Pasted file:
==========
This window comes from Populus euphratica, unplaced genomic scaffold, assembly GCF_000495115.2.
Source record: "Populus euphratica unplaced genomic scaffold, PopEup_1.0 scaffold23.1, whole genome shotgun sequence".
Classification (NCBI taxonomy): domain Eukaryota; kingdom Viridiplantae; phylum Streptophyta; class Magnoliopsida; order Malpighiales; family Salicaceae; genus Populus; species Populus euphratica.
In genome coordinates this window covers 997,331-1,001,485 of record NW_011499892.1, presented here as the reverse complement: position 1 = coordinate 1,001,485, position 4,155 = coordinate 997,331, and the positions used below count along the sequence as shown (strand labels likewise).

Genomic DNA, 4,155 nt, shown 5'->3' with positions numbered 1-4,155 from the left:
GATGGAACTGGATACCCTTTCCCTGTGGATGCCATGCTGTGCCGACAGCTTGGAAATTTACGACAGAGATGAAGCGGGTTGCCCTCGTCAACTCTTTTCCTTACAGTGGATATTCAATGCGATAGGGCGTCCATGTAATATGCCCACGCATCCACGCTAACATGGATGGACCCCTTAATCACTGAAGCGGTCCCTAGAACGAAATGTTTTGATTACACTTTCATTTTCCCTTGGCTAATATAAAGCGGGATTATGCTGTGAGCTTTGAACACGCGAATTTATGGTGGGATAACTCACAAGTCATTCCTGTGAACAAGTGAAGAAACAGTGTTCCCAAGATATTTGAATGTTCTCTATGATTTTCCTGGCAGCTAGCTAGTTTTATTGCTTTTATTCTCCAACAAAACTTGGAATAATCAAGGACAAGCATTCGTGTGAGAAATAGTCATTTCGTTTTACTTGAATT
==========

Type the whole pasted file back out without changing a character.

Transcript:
This window comes from Populus euphratica, unplaced genomic scaffold, assembly GCF_000495115.2.
Source record: "Populus euphratica unplaced genomic scaffold, PopEup_1.0 scaffold23.1, whole genome shotgun sequence".
Classification (NCBI taxonomy): domain Eukaryota; kingdom Viridiplantae; phylum Streptophyta; class Magnoliopsida; order Malpighiales; family Salicaceae; genus Populus; species Populus euphratica.
In genome coordinates this window covers 997,331-1,001,485 of record NW_011499892.1, presented here as the reverse complement: position 1 = coordinate 1,001,485, position 4,155 = coordinate 997,331, and the positions used below count along the sequence as shown (strand labels likewise).

Genomic DNA, 4,155 nt, shown 5'->3' with positions numbered 1-4,155 from the left:
GATGGAACTGGATACCCTTTCCCTGTGGATGCCATGCTGTGCCGACAGCTTGGAAATTTACGACAGAGATGAAGCGGGTTGCCCTCGTCAACTCTTTTCCTTACAGTGGATATTCAATGCGATAGGGCGTCCATGTAATATGCCCACGCATCCACGCTAACATGGATGGACCCCTTAATCACTGAAGCGGTCCCTAGAACGAAATGTTTTGATTACACTTTCATTTTCCCTTGGCTAATATAAAGCGGGATTATGCTGTGAGCTTTGAACACGCGAATTTATGGTGGGATAACTCACAAGTCATTCCTGTGAACAAGTGAAGAAACAGTGTTCCCAAGATATTTGAATGTTCTCTATGATTTTCCTGGCAGCTAGCTAGTTTTATTGCTTTTATTCTCCAACAAAACTTGGAATAATCAAGGACAAGCATTCGTGTGAGAAATAGTCATTTCGTTTTACTTGAATT